Chronic fatigue or tiredness
Chronic fatigue or tiredness is a symptom that brings at least one in five individuals to a doctor. Only 20% of these people have a diagnosable or treatable medical condition while the remainder have no obvious physical source of their chronic weariness or exhaustion. An indeterminate percentage of these cases are related to a virus as in Chronic Fatigue Syndrome (a.k.a. Myalgic Encephalomyelitis or M.E.) and fibromyalgia. In the majority, however, no specific cause is established. What can one do when conventional doctors have ruled out cancer, diabetes, heart disease, hypothyroidism and other metabolic disorders to explain chronic fatigue? Are there any alternatives to learning to live with it?
Although all the following measures are best taken with the guidance of a natural health care practitioner, their safety is high enough for most people to attempt without supervision:
– Revise your diet. There is an adverse relationship between chronic fatigue and the health of the immune system. Since sugar suppresses immunity, eliminate it in all its forms, including the milk sugar lactose. Avoid foods and beverage such as beer, wine, other spirits, cheese, grain-fed animal products (red meats, especially beef and pork, animal fats, milk and other high fat dairy products), caffeine containing products and refined foods. Avoid leftovers and tobacco.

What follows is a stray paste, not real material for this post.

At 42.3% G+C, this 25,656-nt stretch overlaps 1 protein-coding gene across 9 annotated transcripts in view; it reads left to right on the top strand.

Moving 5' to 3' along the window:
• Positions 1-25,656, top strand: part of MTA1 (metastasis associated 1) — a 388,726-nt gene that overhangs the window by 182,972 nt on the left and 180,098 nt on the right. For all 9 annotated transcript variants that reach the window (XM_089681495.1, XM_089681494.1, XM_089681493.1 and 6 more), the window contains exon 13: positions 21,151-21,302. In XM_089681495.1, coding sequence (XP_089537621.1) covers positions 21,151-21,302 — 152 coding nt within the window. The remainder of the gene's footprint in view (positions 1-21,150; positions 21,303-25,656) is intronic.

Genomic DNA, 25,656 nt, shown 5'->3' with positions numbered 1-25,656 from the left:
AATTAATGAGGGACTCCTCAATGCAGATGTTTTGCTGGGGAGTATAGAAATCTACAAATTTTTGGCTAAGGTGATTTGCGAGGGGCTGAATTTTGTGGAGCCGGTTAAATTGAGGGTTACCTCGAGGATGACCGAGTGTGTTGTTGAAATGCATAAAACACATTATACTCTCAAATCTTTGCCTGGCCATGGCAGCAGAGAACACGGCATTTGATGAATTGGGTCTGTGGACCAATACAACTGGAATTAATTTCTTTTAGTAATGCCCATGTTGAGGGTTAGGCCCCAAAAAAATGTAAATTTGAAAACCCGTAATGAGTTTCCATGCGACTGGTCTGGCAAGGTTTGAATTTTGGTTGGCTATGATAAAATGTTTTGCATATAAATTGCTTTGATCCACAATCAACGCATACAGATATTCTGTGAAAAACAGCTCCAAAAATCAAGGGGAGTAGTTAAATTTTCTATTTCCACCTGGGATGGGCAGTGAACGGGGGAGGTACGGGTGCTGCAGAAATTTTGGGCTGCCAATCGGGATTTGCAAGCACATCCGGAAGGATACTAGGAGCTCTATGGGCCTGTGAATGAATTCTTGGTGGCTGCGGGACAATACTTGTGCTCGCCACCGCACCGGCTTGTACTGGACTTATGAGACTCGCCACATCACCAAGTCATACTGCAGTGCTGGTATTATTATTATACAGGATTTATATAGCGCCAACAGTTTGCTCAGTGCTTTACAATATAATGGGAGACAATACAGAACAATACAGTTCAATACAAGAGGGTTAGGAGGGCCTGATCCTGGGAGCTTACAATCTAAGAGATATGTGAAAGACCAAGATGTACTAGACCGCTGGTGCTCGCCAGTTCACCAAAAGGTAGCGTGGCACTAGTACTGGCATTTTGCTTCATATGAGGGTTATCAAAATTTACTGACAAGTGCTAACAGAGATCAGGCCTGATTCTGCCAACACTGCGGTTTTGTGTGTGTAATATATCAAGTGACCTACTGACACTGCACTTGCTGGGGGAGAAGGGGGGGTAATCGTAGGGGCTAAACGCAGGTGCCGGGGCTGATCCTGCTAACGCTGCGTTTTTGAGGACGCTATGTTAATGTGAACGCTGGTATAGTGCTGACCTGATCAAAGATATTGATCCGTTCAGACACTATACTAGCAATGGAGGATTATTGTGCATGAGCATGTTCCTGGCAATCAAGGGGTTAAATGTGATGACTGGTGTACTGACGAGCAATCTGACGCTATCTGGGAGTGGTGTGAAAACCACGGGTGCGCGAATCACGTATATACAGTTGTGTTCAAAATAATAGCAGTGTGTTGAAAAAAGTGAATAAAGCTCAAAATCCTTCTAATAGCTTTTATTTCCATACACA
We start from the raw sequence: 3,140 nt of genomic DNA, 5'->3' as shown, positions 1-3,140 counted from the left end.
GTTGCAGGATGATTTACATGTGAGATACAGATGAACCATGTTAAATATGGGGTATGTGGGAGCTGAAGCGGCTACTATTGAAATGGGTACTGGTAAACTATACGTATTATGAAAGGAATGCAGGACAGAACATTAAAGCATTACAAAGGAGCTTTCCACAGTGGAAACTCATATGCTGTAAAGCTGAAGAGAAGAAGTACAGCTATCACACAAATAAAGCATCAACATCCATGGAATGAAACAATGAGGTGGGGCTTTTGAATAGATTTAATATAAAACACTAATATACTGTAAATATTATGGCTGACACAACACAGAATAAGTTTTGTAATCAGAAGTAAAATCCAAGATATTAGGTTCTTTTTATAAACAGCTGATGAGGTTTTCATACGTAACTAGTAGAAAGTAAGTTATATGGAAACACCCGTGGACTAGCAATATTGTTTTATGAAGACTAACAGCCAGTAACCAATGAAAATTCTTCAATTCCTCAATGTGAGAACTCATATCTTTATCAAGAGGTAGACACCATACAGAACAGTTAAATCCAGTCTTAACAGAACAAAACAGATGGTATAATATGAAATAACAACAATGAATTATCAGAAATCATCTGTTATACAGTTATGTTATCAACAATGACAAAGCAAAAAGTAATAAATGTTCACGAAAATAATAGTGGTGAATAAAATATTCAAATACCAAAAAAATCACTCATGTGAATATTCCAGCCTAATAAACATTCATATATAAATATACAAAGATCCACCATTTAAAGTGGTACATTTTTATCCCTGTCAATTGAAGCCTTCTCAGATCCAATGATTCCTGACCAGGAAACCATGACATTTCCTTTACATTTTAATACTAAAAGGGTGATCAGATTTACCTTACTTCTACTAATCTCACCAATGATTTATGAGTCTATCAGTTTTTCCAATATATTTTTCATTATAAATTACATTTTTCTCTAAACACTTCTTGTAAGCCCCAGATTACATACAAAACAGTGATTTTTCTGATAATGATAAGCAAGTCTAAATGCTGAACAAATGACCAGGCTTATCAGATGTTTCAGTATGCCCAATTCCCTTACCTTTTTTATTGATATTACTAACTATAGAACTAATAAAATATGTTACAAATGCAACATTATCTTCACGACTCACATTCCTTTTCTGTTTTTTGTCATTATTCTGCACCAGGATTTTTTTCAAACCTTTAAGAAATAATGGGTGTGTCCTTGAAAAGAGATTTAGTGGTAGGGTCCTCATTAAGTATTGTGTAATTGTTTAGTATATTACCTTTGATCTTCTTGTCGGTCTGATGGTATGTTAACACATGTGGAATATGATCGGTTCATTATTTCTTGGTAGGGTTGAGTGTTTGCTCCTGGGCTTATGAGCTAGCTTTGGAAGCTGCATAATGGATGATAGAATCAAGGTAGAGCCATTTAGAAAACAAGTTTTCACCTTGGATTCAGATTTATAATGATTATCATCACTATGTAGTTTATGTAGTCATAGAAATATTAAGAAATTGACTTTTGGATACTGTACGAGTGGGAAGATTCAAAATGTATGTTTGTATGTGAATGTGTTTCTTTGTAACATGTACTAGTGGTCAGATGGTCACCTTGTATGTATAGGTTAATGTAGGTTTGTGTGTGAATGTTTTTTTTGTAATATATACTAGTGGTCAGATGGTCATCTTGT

“Pure vegetable oil” used by most restaurants usually refers to shortening or corn oil. The fried foods made from it would most certainly be high in peroxides and other toxins, leading to damage to the cardiovascular system, including and elevated cholesterol. Shortening, lard, margarine and beef tallow are all probably good as car engine lubricants but are unfit for human consumption.
Eat more fish and fish oils, garlic, onions, olives, olive oil, green vegetables, herbs, spices, soy products like tofu, yogurt, psyllium, pectin and milled (ground) flax seed provided you can tolerate them without symptoms. An increased intake of fiber significantly reduces the impact of toxins found in many commercial foods.
– Supplement the diet with high energy producing herbs and other concentrated nutrients:
Whole food concentrates are like bee pollen, beet root powder, royal jelly, kelp, dulse, spirulina, chlorella, barley green, aloe vera juice and others have a naturally occurring high vitamin and mineral content with highly bioavailable antioxidants. They are also low in calories, fats, salts and sugar and high in live active enzymes and soluble fiber. They are a rapid and convenient way of supplying the vital 5+ daily servings of fruits and vegetables.
Herbal teas, capsules or tinctures which are well documented to boost energy and enhance a general sense of well being include ma huang (ephedra). ginkgo biloba, Siberian ginseng, ginger, yerba mate, kola nut, fo-ti and licorice root.
Vitamin and mineral supplements which are helpful in combating fatigue include B complex vitamins, especially vitamins, B1,B5,B6 and B12, vitamin C, zinc, copper, manganese, chromium and magnesium.
Other nutrient supplements have energy enhancing properties, especially coenzyme Q10, pycnogenols, amino acids like carnitine, taurine, tyrosine and phenylalanine, lactobacillus acidophilus and bifido bacteria.